Dr. Matthew Fellner DACM, LAc
Chinese Medicine has a long history of using herbs to treat any type of medical condition. This history predates acupuncture and is closely related to the ancient shamanistic traditions of using the bounty of the Earth to both nourish and heal the body. Many of the herbs that are so commonplace today have been used by various cultures and healing traditions for thousands of years, including ginger, ginseng, cinnamon, acai, and turmeric, just to name a few.
Modern science has identified the healing benefits of literally thousands of herbs and there is robust research to validate their use for a wide range of conditions. There are too many to list but here are a few:
Valerian root for insomnia
Reishi mushrooms for a variety of health benefits
Dandelion for a variety of health benefits
In fact, the properties of some herbs have been so well documented that they have been synthesized into common pharmaceuticals. Digitalis, which is used to strengthen the heart and improve circulation is made from the foxglove plant. Aspirin contains salicylic acid which was originally extracted from the bark of the willow tree.
What makes this use of herbs different from their use in Chinese medicine, is how they are administered. Chinese medicine is famous for creating individualized treatments that are tailored to the patients’ specific needs. Adhering to the old mantra…”one man’s medicine is another man’s poison” is more than just cautionary advice. It truly forms the basis of how a practitioner establishes the best way to treat the whole person, and not just cover up symptoms.
A Chinese herbalist will customize a formula that may contain 3, 4, 5 or even up to 20 herbs to specifically target both the symptoms of disease, and the underlying constitution. He or she not only knows every individual herb and how it affects the body, but also how each herb interacts with each other and can either negate or enhance specific properties. So, 8 people who all have migraine headaches may each receive 8 completely different types of formulas. Or they might receive a slightly different formula that is tweaked just enough to match their unique presentation. It takes many years of training and research to command the entire canon of Chinese herbal medicine. But when the formula is created that matches what the patient needs, then the results can be dramatic with almost no side effects.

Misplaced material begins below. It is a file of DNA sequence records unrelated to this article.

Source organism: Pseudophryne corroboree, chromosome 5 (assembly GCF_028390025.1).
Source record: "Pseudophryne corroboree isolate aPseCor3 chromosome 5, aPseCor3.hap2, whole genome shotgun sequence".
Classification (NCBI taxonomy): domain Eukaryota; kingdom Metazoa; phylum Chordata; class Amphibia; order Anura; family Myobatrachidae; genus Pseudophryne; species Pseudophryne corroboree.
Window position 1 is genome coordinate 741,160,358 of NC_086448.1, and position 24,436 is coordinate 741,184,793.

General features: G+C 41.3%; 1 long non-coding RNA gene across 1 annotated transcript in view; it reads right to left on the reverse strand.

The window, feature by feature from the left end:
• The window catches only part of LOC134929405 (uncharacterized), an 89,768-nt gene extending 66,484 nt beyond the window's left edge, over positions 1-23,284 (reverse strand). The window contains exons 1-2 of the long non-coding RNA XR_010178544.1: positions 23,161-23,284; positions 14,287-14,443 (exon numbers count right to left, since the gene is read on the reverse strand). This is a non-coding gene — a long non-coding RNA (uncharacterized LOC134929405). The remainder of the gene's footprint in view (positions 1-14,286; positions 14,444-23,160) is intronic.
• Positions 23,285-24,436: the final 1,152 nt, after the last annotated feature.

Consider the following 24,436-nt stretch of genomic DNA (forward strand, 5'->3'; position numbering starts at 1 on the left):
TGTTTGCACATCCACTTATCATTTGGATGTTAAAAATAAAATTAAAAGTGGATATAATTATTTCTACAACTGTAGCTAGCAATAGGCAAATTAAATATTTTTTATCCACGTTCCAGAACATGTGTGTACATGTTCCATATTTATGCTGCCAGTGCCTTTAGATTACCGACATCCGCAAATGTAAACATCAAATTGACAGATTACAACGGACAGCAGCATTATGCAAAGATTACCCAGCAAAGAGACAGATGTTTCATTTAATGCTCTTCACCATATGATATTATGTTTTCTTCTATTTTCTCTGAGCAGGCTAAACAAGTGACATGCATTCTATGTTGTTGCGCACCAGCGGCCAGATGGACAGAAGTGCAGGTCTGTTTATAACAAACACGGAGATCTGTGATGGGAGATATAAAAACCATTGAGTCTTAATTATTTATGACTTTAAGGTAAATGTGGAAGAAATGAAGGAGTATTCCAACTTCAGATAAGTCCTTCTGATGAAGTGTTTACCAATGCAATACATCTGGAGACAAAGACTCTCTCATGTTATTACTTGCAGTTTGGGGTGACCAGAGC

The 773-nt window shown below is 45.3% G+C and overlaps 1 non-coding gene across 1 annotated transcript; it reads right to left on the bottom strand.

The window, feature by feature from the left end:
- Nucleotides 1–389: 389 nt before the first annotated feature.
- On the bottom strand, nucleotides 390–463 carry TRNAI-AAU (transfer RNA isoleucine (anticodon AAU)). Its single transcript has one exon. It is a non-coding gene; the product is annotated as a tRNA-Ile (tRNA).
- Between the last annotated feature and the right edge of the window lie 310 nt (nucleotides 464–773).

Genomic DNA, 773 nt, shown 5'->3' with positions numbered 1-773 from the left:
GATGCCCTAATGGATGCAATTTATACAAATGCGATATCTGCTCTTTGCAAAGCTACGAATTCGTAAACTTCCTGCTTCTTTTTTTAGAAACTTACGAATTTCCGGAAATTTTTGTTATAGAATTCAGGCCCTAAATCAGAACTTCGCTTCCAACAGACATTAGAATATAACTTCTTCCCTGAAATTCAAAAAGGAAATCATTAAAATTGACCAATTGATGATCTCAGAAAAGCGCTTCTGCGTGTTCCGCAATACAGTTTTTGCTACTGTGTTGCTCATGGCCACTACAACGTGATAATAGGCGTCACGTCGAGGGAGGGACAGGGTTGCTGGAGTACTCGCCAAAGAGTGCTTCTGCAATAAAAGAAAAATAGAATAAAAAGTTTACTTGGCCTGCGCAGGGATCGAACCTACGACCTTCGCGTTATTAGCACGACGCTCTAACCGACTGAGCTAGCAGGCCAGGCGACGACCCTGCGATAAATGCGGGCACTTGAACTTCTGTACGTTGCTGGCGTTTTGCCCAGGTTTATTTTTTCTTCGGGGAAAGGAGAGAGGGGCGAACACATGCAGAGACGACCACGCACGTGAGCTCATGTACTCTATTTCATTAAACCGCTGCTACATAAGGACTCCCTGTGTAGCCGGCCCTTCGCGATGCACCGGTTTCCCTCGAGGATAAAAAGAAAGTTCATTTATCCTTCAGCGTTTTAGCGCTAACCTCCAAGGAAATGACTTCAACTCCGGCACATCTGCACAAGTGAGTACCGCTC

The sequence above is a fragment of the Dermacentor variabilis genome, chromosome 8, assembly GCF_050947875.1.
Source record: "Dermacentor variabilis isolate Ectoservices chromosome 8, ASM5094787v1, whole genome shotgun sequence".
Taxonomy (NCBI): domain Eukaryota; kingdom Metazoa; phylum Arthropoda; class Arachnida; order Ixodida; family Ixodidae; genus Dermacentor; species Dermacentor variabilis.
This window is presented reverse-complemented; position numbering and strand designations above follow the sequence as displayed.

Finding a qualified herbalist is actually much more difficult than finding a qualified acupuncturist, because there is very little regulation overseeing who can practice and dispense herbs. Therefore, it is imperative that you look for someone who has an herbal certificate and authorization to practice in NJ. All acupuncturists who dispense herbs in NJ are required to be NCCAOM certified in Herbal medicine. The intern clinic at ESATM is a great place to start, because you’ll be treated by herbal interns who are working under the supervision of licensed practitioners with substantial experience dispensing herbs safely and effectively.